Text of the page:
Movie Review #661
Marv Films presents…
Studio: Plan B
Country: UK – USA
Spoken Languages: English
Directed by Matthew Vaughn. Produced by Adam Bohling, Tarquin Pack, Brad Pitt, David Reid, Kris Thykier, and Matthew Vaughn. Screenplay by Jane Goldman & Matthew Vaughn. Based on the comic book by Mark Millar & John S. Romita Jr.
Rated R by the MPAA – frequent and graphic violence, frequent profanity, sexual content, nudity, infrequent drug material. Runs 1 hour, 57 minutes. Premiered at South by Southwest Film Festival on March 12, 2010; and in London on March 22, 2010. Wide release in the UK on March 26, 2010; and in the USA on April 16, 2010.
Starring Aaron Johnson, Christopher Mintz-Plasse, Chloë Grace Moretz, and Nicolas Cage. Also starring Garrett M. Brown, Evan Peters, Deborah Twiss, Lyndsy Fonseca, Sophie Wu, Stu Riley, Mark Strong, and Michael Rispoli.
Some titles are given as if to mark the quality of the film. “As Good As It Gets”, for example, though that title was far more accurate than “Kick-Ass”. Kick-Ass the character (Aaron Johnson) calls himself that because he wants to give the impression that he’ll kick the ass of any human who dares commit a crime in the presence of himself or his friends. “Kick-Ass” the movie just doesn’t kick much ass,*** but it does have its fun.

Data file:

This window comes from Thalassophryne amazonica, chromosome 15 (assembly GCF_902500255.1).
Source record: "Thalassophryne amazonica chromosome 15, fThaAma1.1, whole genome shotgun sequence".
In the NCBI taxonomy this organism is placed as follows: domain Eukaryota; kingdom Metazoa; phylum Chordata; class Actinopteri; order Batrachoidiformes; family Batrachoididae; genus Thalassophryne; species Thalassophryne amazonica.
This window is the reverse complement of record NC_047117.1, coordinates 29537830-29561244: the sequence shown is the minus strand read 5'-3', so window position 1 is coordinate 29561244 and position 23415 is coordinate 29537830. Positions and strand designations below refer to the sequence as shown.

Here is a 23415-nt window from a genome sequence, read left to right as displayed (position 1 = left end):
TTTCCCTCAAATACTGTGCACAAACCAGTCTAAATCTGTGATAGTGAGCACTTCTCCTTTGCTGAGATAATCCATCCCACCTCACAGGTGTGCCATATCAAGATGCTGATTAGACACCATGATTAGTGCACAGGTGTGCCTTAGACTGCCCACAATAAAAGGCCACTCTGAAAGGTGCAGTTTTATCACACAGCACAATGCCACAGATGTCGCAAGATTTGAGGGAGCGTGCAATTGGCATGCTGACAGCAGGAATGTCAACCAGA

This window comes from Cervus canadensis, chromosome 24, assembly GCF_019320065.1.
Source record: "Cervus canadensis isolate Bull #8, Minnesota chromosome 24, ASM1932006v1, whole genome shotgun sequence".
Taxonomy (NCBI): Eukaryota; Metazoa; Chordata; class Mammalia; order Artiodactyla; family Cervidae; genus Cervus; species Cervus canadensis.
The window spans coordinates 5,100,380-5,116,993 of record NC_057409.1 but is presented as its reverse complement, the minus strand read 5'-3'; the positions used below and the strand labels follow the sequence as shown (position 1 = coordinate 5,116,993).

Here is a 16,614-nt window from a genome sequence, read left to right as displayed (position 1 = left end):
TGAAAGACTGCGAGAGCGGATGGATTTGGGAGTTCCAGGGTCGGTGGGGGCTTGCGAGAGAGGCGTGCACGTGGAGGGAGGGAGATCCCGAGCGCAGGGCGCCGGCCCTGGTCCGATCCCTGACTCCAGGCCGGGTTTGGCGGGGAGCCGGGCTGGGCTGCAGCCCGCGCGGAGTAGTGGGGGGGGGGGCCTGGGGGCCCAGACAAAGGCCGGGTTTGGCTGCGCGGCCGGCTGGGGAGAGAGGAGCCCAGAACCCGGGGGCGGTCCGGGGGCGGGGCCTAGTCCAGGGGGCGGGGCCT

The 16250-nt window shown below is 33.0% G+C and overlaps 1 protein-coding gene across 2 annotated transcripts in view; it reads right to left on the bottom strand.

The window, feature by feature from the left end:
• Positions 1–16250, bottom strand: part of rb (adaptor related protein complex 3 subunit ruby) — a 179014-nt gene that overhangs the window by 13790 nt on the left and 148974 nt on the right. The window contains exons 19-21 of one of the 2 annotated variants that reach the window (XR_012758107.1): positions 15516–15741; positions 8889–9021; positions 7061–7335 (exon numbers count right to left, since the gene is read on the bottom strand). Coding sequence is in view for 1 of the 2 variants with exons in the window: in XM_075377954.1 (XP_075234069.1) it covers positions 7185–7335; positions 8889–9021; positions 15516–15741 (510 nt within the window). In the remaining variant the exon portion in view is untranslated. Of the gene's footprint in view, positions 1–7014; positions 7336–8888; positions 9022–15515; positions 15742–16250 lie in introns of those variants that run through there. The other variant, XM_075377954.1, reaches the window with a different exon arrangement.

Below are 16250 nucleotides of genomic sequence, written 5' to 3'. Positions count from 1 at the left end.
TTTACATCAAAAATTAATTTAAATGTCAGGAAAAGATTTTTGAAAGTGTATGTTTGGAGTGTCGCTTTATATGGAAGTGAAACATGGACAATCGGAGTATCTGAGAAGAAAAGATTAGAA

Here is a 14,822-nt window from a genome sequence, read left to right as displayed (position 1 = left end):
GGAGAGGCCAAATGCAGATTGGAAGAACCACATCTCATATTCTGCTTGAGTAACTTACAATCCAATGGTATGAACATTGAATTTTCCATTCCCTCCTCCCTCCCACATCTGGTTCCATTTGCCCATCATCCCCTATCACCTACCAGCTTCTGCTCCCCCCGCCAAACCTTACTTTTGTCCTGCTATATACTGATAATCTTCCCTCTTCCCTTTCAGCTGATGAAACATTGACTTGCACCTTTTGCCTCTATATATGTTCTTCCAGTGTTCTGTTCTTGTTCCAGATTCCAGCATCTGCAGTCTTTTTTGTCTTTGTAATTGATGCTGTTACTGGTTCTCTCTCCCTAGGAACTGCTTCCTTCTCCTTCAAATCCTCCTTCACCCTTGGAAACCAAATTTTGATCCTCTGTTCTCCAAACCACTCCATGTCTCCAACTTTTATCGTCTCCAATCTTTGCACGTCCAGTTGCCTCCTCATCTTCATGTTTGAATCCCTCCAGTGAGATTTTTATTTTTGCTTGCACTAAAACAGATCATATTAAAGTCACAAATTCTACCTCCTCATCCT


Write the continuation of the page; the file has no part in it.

“Kick-Ass” opens like “Spider-man”, with the establishment of a teenage misfit as a superhero. Though his motivation seems to make him more interesting than Spidey. He wasn’t forced into this by destiny, and he wasn’t shown that he can solve the problems of those he cares most about after being bitten by a radioactive critter. He’s a nerd who feels a personal desire to make himself a superhero so he can stop crime. The film’s story seems to dissolve here. Whenever Kick-Ass is stopping a crime in downtown NYC, he seems like he’s keeping a kid from having his lunch money stolen. Whether this is an awkward attempt at humor or a consistent flaw in character development just isn’t clear; however, it does give the movie a believable message, that one’s ineptitude does not mean he can’t inspire those who might be better at the job.
Kick-Ass is discovered on YouTube, which clarifies why it seems the city is crazy for him for a short period of time. After that, this guy’s not a superhero in a superhero movie. He’s a vigilante in a crime movie. I’d easily compare the eventual “Kick-Ass & Hit-Girl” duo to “Vincent Vega & Jules Winnfield” before “Batman & Robin.” Yet the movie wants to be a superhero movie. And if it’s not an excuse to dress up the genre in hard-R fashion, then I don’t know what the point of its existence is.
Every cloud has its silver lining, which means that every mindless hard-R action movie has its outstanding choreography, editing, cinematography, and music selections. Even scenes near the (all too predictable) ending when things turn into something out of “Crouching Tiger, Hidden Dragon”, the movie earns easy appreciation as a guilty pleasure. Sometimes it’s just fun to watch a feisty 11-year-old (Chloë Grace Moretz) and her father (Nicolas Cage) kill people with a guy named Kick-Ass. What more could we ask for? Maybe a Nicolas Cage that doesn’t sound like an android, but let’s not go begging for the impossible.
***With Kick-Ass the character being one of four main protagonists, it certainly thinks it does.